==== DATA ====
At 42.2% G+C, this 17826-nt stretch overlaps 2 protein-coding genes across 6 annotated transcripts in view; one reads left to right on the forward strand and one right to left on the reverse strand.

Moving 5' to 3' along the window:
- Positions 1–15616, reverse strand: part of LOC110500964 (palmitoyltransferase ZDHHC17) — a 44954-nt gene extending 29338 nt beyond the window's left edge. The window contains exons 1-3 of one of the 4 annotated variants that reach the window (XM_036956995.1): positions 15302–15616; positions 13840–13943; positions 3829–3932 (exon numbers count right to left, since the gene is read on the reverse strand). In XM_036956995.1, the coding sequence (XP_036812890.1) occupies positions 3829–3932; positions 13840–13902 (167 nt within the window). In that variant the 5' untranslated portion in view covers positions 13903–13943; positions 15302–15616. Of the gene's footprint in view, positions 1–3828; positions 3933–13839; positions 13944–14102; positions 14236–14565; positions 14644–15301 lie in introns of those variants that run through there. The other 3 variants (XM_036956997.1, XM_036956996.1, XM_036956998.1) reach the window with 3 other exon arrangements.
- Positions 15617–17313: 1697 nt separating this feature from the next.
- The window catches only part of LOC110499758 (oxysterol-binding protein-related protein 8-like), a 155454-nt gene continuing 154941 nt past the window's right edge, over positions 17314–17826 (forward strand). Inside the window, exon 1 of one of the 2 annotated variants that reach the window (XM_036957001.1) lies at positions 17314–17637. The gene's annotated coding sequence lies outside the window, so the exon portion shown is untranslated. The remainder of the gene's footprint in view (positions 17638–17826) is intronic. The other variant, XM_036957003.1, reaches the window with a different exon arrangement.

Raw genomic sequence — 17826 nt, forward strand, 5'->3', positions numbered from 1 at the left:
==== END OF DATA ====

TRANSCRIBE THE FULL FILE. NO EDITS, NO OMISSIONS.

At 42.2% G+C, this 17826-nt stretch overlaps 2 protein-coding genes across 6 annotated transcripts in view; one reads left to right on the forward strand and one right to left on the reverse strand.

Moving 5' to 3' along the window:
- Positions 1–15616, reverse strand: part of LOC110500964 (palmitoyltransferase ZDHHC17) — a 44954-nt gene extending 29338 nt beyond the window's left edge. The window contains exons 1-3 of one of the 4 annotated variants that reach the window (XM_036956995.1): positions 15302–15616; positions 13840–13943; positions 3829–3932 (exon numbers count right to left, since the gene is read on the reverse strand). In XM_036956995.1, the coding sequence (XP_036812890.1) occupies positions 3829–3932; positions 13840–13902 (167 nt within the window). In that variant the 5' untranslated portion in view covers positions 13903–13943; positions 15302–15616. Of the gene's footprint in view, positions 1–3828; positions 3933–13839; positions 13944–14102; positions 14236–14565; positions 14644–15301 lie in introns of those variants that run through there. The other 3 variants (XM_036956997.1, XM_036956996.1, XM_036956998.1) reach the window with 3 other exon arrangements.
- Positions 15617–17313: 1697 nt separating this feature from the next.
- The window catches only part of LOC110499758 (oxysterol-binding protein-related protein 8-like), a 155454-nt gene continuing 154941 nt past the window's right edge, over positions 17314–17826 (forward strand). Inside the window, exon 1 of one of the 2 annotated variants that reach the window (XM_036957001.1) lies at positions 17314–17637. The gene's annotated coding sequence lies outside the window, so the exon portion shown is untranslated. The remainder of the gene's footprint in view (positions 17638–17826) is intronic. The other variant, XM_036957003.1, reaches the window with a different exon arrangement.

Raw genomic sequence — 17826 nt, forward strand, 5'->3', positions numbered from 1 at the left: